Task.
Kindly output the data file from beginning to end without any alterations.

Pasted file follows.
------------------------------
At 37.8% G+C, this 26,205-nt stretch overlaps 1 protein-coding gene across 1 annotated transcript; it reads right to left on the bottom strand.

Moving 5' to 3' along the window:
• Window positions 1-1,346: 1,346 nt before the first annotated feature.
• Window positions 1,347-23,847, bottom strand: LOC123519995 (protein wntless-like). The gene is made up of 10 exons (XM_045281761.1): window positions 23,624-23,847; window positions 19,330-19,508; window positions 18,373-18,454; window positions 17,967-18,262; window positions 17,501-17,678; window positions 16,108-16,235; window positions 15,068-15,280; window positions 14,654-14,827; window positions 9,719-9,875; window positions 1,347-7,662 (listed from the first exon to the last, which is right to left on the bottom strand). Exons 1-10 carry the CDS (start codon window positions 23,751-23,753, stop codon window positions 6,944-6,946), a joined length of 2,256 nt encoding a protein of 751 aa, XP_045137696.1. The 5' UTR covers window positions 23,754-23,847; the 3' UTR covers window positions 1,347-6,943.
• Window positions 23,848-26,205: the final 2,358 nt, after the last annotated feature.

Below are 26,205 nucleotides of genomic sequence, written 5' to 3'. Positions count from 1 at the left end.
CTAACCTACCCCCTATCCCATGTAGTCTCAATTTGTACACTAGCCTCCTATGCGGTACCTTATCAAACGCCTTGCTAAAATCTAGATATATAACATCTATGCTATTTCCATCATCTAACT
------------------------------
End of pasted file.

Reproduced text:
At 37.8% G+C, this 26,205-nt stretch overlaps 1 protein-coding gene across 1 annotated transcript; it reads right to left on the bottom strand.

Moving 5' to 3' along the window:
• Window positions 1-1,346: 1,346 nt before the first annotated feature.
• Window positions 1,347-23,847, bottom strand: LOC123519995 (protein wntless-like). The gene is made up of 10 exons (XM_045281761.1): window positions 23,624-23,847; window positions 19,330-19,508; window positions 18,373-18,454; window positions 17,967-18,262; window positions 17,501-17,678; window positions 16,108-16,235; window positions 15,068-15,280; window positions 14,654-14,827; window positions 9,719-9,875; window positions 1,347-7,662 (listed from the first exon to the last, which is right to left on the bottom strand). Exons 1-10 carry the CDS (start codon window positions 23,751-23,753, stop codon window positions 6,944-6,946), a joined length of 2,256 nt encoding a protein of 751 aa, XP_045137696.1. The 5' UTR covers window positions 23,754-23,847; the 3' UTR covers window positions 1,347-6,943.
• Window positions 23,848-26,205: the final 2,358 nt, after the last annotated feature.

Below are 26,205 nucleotides of genomic sequence, written 5' to 3'. Positions count from 1 at the left end.
CTAACCTACCCCCTATCCCATGTAGTCTCAATTTGTACACTAGCCTCCTATGCGGTACCTTATCAAACGCCTTGCTAAAATCTAGATATATAACATCTATGCTATTTCCATCATCTAACT